There are two kinds of reporting: that which is unbiased (supposed to be, anyway) and supported by evidence; and that which is experience-based and narrative. I would like to develop a style that combines the two: Experience. Narration. Evidence. Let me begin here as I was inspired by two moments from podcasts this week. I literally was stunned at what I heard and I couldn’t be happier! Change is afoot.
I am a woman of the dot-com era. A born and bred Californian. Even better, born and bred near the epicenter of what is now known the world over as Silicon Valley. A piece of my big heart belongs, unabashedly, to the Golden State. I bleed Lake Tahoe blue. Look it up, it’ll take your breath away.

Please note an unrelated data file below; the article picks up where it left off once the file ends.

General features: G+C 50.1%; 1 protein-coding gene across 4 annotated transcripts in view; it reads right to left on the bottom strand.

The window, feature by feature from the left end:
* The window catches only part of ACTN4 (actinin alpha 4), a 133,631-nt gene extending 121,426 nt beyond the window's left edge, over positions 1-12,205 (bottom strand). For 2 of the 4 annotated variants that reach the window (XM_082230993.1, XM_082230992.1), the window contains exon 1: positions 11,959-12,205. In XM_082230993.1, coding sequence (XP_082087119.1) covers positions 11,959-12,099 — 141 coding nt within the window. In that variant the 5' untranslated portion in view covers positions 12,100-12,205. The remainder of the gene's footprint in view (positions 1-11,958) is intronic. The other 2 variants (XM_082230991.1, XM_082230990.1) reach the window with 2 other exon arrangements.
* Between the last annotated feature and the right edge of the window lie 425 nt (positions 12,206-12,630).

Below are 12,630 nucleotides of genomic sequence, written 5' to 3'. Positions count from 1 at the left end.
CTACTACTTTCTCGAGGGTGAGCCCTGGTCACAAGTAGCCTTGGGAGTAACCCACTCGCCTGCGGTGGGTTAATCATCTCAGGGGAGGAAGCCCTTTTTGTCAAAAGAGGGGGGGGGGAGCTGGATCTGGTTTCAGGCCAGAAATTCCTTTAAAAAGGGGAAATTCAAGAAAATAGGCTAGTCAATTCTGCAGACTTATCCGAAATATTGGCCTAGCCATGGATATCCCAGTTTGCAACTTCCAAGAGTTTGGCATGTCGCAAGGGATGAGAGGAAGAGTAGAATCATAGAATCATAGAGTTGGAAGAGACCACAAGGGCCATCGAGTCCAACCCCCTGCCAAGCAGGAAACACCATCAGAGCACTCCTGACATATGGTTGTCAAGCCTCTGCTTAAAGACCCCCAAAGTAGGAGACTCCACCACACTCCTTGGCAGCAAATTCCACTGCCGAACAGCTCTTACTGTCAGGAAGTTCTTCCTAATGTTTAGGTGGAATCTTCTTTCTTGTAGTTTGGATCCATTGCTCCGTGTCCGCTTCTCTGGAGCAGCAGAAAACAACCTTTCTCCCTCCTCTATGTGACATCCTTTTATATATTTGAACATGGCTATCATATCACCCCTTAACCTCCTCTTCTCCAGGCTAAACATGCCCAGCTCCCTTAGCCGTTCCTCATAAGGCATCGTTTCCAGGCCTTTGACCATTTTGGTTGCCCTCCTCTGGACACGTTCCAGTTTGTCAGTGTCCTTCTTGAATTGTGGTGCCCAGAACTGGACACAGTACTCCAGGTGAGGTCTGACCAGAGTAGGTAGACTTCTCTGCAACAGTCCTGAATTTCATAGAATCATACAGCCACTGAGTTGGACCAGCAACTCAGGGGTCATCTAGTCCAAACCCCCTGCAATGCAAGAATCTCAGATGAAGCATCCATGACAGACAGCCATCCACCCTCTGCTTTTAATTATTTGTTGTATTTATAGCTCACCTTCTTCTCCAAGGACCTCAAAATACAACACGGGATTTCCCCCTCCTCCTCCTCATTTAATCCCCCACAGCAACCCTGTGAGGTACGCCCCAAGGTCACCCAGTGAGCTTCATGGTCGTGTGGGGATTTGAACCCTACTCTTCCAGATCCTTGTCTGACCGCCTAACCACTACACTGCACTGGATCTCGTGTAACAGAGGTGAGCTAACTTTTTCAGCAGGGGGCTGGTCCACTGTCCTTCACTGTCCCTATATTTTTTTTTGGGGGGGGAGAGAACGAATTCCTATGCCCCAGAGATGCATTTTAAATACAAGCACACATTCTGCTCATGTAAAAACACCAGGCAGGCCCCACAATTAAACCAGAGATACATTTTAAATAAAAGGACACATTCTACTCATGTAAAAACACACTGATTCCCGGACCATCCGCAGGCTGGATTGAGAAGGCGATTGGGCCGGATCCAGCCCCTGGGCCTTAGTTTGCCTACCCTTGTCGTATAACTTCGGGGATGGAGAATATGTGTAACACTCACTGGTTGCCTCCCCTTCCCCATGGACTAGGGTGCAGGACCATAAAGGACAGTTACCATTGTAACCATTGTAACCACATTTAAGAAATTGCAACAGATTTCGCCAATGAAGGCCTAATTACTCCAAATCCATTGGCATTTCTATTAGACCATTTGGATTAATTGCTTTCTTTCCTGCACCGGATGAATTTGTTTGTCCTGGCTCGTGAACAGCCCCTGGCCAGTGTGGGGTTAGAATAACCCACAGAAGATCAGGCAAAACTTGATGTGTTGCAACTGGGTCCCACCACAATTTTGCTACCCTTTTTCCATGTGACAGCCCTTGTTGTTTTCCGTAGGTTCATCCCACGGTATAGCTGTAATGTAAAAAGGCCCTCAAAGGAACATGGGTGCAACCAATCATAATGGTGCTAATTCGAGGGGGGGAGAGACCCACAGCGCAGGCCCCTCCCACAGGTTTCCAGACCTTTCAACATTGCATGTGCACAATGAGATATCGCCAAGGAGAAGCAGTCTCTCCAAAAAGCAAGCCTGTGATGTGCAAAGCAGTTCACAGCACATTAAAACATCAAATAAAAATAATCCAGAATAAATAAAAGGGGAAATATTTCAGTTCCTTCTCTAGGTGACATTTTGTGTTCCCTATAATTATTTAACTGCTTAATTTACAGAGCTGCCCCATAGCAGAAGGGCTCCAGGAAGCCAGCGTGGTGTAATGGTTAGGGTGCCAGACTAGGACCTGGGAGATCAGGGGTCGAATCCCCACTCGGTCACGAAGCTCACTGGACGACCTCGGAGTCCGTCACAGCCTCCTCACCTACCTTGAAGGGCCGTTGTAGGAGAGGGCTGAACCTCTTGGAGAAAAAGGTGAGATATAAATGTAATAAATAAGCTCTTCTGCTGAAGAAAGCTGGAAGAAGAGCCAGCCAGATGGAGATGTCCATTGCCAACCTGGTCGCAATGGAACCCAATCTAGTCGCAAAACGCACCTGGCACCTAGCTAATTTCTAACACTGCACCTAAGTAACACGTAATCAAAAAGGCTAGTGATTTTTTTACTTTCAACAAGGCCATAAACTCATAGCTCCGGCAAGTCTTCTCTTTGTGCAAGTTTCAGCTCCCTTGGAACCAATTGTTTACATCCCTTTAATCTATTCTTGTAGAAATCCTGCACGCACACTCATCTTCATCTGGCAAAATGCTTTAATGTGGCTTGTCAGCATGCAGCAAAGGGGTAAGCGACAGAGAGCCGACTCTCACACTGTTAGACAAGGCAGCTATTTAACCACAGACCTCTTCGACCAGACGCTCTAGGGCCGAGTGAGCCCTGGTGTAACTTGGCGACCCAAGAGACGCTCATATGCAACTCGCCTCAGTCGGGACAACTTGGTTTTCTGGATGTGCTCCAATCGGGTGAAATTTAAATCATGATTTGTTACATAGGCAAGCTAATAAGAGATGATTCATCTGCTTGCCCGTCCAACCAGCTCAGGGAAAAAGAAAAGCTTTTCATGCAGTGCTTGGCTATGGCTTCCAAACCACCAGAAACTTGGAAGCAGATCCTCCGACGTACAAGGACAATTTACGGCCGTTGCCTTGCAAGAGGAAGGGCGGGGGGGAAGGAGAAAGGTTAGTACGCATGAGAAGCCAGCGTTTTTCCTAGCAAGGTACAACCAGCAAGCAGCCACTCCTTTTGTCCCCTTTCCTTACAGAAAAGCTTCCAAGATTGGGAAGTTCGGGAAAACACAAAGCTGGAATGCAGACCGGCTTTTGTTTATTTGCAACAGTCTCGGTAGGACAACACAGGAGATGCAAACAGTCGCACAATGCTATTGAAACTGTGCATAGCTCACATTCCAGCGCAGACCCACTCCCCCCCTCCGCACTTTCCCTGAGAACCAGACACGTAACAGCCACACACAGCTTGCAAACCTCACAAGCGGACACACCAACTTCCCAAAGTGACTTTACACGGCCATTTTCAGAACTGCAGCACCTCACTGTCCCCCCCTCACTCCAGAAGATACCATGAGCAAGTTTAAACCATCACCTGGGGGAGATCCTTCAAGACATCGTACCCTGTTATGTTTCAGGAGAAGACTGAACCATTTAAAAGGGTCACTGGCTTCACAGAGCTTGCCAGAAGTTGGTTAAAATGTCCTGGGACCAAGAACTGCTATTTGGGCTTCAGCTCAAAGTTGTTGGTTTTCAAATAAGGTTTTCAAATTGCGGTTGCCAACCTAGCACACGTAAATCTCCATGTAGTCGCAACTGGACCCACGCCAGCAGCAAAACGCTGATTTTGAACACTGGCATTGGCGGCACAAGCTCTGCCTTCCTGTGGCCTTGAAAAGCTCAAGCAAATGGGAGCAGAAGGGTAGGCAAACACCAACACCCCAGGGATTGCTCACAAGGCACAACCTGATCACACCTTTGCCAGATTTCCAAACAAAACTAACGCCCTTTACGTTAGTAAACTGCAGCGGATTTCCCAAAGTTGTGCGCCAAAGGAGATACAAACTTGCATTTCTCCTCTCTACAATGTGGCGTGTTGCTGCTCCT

Years ago, however, I started to become disillusioned. I don’t know what the professional surveyors say, but in my own mind, “Silicon Valley” extends from Pacheco Pass (a connecting road from Gilroy to I-5, which will take you to SoCal, if you so desire.), all the way to anywhere in Northern California. That is because people commute from all of those areas to get to the Valley (not to be confused with Southern California’s Valley). Yes, that means they might be driving three hours EACH way. And people do that daily. Six hours commuting, however many hours working. Check out this article from late last year in the Silicon Valley Business Journal: https://www.bizjournals.com/sanjose/news/2017/10/06/bay-area-cost-of-living-modern-wealth-index-income.html